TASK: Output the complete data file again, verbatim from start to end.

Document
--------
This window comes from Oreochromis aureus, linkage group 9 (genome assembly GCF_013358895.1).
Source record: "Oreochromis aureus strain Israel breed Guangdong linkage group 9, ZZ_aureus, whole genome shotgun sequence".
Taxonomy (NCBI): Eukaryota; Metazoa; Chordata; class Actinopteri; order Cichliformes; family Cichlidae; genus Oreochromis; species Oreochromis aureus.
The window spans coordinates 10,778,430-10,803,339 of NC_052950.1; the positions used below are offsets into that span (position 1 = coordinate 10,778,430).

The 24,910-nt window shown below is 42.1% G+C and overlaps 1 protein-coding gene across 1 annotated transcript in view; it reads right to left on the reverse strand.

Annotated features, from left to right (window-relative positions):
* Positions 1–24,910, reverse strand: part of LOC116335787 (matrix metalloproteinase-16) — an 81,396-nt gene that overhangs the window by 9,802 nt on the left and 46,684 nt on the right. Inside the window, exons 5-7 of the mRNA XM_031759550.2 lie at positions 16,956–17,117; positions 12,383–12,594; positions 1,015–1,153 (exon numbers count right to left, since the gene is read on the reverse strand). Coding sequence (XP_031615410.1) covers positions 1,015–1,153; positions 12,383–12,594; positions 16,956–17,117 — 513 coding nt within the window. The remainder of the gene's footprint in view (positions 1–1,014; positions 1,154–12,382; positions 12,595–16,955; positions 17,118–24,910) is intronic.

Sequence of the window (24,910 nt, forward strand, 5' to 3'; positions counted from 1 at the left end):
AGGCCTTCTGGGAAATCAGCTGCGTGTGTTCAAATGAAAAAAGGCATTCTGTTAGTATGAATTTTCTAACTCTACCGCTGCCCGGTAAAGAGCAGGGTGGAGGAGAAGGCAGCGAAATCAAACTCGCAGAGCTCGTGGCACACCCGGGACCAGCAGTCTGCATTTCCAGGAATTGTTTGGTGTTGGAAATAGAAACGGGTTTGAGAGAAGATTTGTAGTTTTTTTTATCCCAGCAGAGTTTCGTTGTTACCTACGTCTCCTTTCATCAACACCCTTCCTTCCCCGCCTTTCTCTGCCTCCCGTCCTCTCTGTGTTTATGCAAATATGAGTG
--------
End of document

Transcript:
This window comes from Oreochromis aureus, linkage group 9 (genome assembly GCF_013358895.1).
Source record: "Oreochromis aureus strain Israel breed Guangdong linkage group 9, ZZ_aureus, whole genome shotgun sequence".
Taxonomy (NCBI): Eukaryota; Metazoa; Chordata; class Actinopteri; order Cichliformes; family Cichlidae; genus Oreochromis; species Oreochromis aureus.
The window spans coordinates 10,778,430-10,803,339 of NC_052950.1; the positions used below are offsets into that span (position 1 = coordinate 10,778,430).

The 24,910-nt window shown below is 42.1% G+C and overlaps 1 protein-coding gene across 1 annotated transcript in view; it reads right to left on the reverse strand.

Annotated features, from left to right (window-relative positions):
* Positions 1–24,910, reverse strand: part of LOC116335787 (matrix metalloproteinase-16) — an 81,396-nt gene that overhangs the window by 9,802 nt on the left and 46,684 nt on the right. Inside the window, exons 5-7 of the mRNA XM_031759550.2 lie at positions 16,956–17,117; positions 12,383–12,594; positions 1,015–1,153 (exon numbers count right to left, since the gene is read on the reverse strand). Coding sequence (XP_031615410.1) covers positions 1,015–1,153; positions 12,383–12,594; positions 16,956–17,117 — 513 coding nt within the window. The remainder of the gene's footprint in view (positions 1–1,014; positions 1,154–12,382; positions 12,595–16,955; positions 17,118–24,910) is intronic.

Sequence of the window (24,910 nt, forward strand, 5' to 3'; positions counted from 1 at the left end):
AGGCCTTCTGGGAAATCAGCTGCGTGTGTTCAAATGAAAAAAGGCATTCTGTTAGTATGAATTTTCTAACTCTACCGCTGCCCGGTAAAGAGCAGGGTGGAGGAGAAGGCAGCGAAATCAAACTCGCAGAGCTCGTGGCACACCCGGGACCAGCAGTCTGCATTTCCAGGAATTGTTTGGTGTTGGAAATAGAAACGGGTTTGAGAGAAGATTTGTAGTTTTTTTTATCCCAGCAGAGTTTCGTTGTTACCTACGTCTCCTTTCATCAACACCCTTCCTTCCCCGCCTTTCTCTGCCTCCCGTCCTCTCTGTGTTTATGCAAATATGAGTG